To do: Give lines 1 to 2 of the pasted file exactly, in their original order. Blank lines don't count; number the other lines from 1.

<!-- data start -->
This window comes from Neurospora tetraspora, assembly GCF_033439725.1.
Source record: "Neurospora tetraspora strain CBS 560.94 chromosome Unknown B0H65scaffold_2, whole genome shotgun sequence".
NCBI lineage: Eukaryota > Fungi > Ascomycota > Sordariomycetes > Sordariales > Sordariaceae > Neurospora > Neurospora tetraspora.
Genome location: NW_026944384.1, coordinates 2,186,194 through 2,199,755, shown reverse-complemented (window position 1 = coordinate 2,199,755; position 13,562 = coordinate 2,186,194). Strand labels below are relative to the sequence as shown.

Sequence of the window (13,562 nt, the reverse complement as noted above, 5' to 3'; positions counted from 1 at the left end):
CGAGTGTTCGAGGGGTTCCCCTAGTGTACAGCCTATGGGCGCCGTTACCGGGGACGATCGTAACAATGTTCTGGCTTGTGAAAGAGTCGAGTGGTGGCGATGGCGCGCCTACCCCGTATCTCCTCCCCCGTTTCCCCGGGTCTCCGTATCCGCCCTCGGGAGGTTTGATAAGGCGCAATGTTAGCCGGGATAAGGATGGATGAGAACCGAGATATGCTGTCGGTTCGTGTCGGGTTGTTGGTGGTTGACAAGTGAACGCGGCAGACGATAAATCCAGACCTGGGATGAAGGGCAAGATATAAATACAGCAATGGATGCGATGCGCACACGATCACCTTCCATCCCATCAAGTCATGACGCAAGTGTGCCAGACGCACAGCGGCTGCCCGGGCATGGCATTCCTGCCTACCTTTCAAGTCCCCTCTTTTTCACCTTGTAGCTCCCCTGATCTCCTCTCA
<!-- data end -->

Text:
This window comes from Neurospora tetraspora, assembly GCF_033439725.1.
Source record: "Neurospora tetraspora strain CBS 560.94 chromosome Unknown B0H65scaffold_2, whole genome shotgun sequence".